The Saitama prefectural government poster reads, "On the escalator, stay put! It's required. The first ordinance in Japan!! Let it begin from Saitama Prefecture.
It continues at the bottom: "An ordinance to promote safe use of Saitama escalators. To take effect from October 1, 2021."
Five cartoon figures stand alternately on the right and left sides of the escalator: three humans -- a middle-aged man with his left arm in a sling, an expectant mother and a primary schoolgirl with a back pack -- plus the obligatory mascots which in this case are two large, goofy-looking birds.
As J-Cast News reported on Sept 21, Saitama Governor Motohiro Ono tweeted an announcement that day, stating, "Walking on escalators is extremely dangerous, resulting not only in yourself falling, but causing others to fall as well. You are requested to cooperate to enable everybody to use escalators safely."
Wording in the new prefectural ordinance also states that "All those who might utilize escalators are to be notified."
The ordinance had been passed by Saitama's prefectural assembly last February, and an announcement of its passing appeared in the May issue of the prefecture's public newsletter.
A page was also devoted to it on the prefectural website, in which people were advised of proper escalator safety, while warning against the dangers of walking on moving escalators.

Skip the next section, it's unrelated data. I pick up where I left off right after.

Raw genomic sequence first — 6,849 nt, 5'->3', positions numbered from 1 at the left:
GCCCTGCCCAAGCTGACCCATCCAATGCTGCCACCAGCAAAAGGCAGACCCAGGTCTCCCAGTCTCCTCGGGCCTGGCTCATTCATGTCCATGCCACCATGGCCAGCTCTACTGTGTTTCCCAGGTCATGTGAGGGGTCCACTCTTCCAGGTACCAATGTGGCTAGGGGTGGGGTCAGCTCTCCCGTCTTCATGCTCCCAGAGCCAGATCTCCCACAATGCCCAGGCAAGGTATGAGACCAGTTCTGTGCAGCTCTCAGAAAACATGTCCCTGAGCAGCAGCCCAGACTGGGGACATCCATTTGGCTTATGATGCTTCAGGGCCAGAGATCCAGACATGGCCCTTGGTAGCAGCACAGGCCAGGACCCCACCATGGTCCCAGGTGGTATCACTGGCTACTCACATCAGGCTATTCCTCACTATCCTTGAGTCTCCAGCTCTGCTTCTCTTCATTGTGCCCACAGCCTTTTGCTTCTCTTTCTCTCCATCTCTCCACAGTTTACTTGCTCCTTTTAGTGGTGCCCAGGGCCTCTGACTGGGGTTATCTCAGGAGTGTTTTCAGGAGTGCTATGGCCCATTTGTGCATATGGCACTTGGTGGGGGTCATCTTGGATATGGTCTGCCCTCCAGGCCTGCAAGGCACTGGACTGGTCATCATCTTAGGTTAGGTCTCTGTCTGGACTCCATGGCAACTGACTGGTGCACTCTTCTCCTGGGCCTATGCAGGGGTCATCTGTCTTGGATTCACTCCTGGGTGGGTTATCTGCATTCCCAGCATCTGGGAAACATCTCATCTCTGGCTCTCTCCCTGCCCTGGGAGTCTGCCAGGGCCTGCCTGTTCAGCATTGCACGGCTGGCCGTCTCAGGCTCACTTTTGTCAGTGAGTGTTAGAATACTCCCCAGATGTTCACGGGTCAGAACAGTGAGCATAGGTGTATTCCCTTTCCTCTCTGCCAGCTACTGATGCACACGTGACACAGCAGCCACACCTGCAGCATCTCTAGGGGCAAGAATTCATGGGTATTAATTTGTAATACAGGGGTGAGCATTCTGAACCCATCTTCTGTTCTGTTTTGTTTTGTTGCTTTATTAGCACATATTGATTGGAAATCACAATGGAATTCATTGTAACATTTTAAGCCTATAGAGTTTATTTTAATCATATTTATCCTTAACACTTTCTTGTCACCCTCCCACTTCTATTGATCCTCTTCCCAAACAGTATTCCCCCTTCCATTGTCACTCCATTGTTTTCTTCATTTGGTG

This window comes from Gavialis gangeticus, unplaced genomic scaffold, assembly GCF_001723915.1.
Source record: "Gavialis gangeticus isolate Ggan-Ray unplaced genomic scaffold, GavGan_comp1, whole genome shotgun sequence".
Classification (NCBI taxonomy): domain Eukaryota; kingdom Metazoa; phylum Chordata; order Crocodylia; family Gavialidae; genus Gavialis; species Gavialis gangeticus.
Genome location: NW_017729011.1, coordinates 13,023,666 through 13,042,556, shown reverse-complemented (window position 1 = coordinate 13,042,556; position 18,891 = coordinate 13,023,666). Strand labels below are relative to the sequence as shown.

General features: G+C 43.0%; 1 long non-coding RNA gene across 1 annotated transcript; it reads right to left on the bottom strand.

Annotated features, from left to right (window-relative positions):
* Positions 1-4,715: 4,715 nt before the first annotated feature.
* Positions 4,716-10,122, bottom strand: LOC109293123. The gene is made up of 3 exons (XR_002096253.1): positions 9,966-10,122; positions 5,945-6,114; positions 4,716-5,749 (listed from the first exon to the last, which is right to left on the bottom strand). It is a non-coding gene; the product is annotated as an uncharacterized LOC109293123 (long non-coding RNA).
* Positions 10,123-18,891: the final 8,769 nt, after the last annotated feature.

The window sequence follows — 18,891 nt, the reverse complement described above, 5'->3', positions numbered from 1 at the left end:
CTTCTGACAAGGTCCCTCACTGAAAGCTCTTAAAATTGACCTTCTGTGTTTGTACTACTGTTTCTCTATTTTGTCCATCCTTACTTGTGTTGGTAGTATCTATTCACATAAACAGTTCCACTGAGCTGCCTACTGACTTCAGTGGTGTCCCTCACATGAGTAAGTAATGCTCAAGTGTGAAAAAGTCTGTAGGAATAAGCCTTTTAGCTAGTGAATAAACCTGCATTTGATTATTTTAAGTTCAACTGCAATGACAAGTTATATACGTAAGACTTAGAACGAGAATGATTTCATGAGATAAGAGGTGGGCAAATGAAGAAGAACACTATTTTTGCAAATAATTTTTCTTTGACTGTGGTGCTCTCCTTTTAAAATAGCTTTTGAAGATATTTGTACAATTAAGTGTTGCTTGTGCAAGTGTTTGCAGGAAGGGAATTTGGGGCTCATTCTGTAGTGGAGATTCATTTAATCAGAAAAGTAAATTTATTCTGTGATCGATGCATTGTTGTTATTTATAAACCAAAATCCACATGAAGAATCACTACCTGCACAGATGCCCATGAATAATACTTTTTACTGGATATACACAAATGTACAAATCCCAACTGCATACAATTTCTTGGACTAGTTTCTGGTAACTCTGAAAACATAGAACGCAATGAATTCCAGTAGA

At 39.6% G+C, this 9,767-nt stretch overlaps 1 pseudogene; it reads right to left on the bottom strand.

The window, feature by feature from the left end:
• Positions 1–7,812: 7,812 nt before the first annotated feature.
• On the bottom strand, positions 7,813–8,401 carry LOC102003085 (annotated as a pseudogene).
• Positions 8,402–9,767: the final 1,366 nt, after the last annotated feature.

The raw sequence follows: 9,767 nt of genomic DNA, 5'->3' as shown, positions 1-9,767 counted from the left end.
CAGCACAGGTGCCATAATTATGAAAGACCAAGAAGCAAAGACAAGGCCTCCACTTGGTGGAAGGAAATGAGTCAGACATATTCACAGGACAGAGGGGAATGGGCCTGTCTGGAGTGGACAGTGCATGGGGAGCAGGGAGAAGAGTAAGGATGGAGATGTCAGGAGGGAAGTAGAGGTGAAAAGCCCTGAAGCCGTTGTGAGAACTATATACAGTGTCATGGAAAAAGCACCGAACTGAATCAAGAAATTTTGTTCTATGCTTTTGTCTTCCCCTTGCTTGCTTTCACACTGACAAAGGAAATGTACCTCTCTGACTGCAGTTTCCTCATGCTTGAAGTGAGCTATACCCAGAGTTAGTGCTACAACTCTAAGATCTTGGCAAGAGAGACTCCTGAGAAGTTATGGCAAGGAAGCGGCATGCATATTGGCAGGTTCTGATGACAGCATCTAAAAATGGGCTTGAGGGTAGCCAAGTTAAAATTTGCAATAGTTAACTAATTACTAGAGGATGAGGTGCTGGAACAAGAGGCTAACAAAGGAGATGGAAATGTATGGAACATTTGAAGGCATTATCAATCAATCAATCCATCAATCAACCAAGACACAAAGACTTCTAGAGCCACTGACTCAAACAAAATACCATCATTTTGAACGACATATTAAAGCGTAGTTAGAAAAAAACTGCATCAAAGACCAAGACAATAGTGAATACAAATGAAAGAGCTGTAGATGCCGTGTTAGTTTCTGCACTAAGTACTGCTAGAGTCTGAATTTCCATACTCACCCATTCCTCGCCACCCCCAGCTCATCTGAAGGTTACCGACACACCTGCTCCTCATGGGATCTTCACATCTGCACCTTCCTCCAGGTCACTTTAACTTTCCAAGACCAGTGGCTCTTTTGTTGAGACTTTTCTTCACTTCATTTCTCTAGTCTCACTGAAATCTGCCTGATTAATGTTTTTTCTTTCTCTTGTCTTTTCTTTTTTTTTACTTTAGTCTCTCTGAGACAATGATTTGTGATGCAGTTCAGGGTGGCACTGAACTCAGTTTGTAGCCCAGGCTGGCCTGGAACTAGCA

Clicking here provides a high-resolution .pdf enabling people to print out seals to be posted near escalators.
Actually, the Japan Elevator Association, which also covers escalators, has posted a number of user safety recommendations that include proscriptions against walking, as well as other forms of misbehavior such as using prams, wearing trousers or other garments with excessively long hemlines, not leaving one hand free for gripping the bannister, wearing high heeled shoes with heels that can easily be jammed between escalator teeth, loitering close to the landing in a way that blocks escalator traffic, and smoking.
Governor Ono's tweet received a variety of positive responses, such as "We look forward to this!" and "It should be adopted nationwide!" Some others, however, voiced skepticism, with one posting that it was likely to "cause traffic confusion at large stations" and "I wonder if anyone will pay attention at transfer stations during the morning commute."
The responsible official in Saitama's Consumer Livelihood Department responded to J-Cast News' query concerning penalties for violators of the new ordinance and ways to maintain its effectiveness.
"We have not stipulated penalties for violations," the official was quoted as saying. "In our way of thinking, the only way to make the ordinance work is for residents of the prefecture to understand its purpose. Propagating it via the internet repeatedly, and in a courteous manner, will be the only way people will accept it."
When asked about specific cases of falls or other accidents on escalators, all the official could say was "I believe mishaps have happened, including small accidents. But no major escalator accident has occurred in Saitama over the past several years."
"Still, due to moving aboard the escalator can possibly result in people falling down, and when falling they can cause others to fall as well," the official added. "So we ask that people use escalators in accordance with the new ordinance and remain standing in one place."© Japan Today